It can be tempting in these days of online markets to believe that any brand with a website is automatically international. In reality, building a brand beyond your national borders is more complex than many realize.
The first question I always ask brands that want to expand is – what are you looking to gain here? Before anything else, it’s critical that you have a clear strategy for building out your brand beyond local and that you have clear goals that quantify what you stand to gain, when, where and how. The answers to these questions will help you decide what you should be prepared to invest and over what period of time. Too many brands are tempted to grow because they consider that a symbol of success. Perhaps it is, but if it costs you profitability and distracts owners and resources away from the local market, it can be a high price to pay for an ego-boost.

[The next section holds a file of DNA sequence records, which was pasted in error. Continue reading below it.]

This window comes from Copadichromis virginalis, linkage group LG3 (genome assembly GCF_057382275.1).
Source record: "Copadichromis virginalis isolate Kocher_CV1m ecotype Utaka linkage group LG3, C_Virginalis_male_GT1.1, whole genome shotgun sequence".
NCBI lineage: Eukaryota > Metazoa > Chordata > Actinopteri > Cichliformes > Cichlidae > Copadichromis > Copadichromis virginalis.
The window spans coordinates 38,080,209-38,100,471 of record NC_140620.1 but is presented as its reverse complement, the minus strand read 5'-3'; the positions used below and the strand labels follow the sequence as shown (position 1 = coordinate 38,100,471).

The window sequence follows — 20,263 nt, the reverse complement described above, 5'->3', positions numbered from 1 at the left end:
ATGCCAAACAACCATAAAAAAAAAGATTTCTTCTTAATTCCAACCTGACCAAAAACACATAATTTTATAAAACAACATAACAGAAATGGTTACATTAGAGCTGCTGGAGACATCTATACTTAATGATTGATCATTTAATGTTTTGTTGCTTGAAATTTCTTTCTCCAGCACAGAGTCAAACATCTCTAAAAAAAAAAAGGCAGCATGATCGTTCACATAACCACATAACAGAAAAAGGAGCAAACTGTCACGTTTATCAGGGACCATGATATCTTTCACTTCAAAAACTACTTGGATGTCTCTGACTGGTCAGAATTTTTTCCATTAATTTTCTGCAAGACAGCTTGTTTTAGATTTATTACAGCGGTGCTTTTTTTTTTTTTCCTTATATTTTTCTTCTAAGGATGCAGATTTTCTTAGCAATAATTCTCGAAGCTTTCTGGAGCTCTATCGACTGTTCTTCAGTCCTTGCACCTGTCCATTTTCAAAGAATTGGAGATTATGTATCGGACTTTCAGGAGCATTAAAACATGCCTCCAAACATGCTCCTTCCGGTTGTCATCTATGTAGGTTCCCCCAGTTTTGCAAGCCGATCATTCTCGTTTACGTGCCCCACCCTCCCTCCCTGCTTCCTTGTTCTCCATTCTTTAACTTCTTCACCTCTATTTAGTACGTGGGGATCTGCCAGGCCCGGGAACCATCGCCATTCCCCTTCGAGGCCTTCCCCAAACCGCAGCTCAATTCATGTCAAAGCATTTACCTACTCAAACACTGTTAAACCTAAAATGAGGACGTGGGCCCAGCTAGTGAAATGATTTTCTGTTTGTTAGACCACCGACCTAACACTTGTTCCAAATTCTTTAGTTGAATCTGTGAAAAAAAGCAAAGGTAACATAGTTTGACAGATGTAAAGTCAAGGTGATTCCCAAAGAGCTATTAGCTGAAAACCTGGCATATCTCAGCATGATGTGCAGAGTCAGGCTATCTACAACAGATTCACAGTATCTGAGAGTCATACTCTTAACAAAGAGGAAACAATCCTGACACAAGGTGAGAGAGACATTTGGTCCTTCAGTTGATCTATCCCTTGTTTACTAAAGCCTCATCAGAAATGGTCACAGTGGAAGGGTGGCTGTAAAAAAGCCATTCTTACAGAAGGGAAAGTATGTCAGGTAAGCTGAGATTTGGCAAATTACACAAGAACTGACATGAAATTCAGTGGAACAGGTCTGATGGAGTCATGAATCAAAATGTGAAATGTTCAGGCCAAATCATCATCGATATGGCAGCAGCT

If you’ve done the groundwork, and expansion still beckons, here are five simple principles that will help you stay true as you take your brand to the world.
1. Understand What You’re Selling – if you’re looking to shift from a local market to an international presence, it’s critical to evaluate how your brand will translate, literally and culturally. Too often brands are simply looking to transpose what they have to somewhere else, particularly if they have been very successful in their country of origin. In reality a brand is often a spirit expressed in a product. So in addition to all the obvious viability factors (like demand, level of competition, access, regulation, distribution and organic growth), it’s important to know what changes if any you should make to your core line-up. Naming is a classic example of how a word or idea can have very different implications when used elsewhere.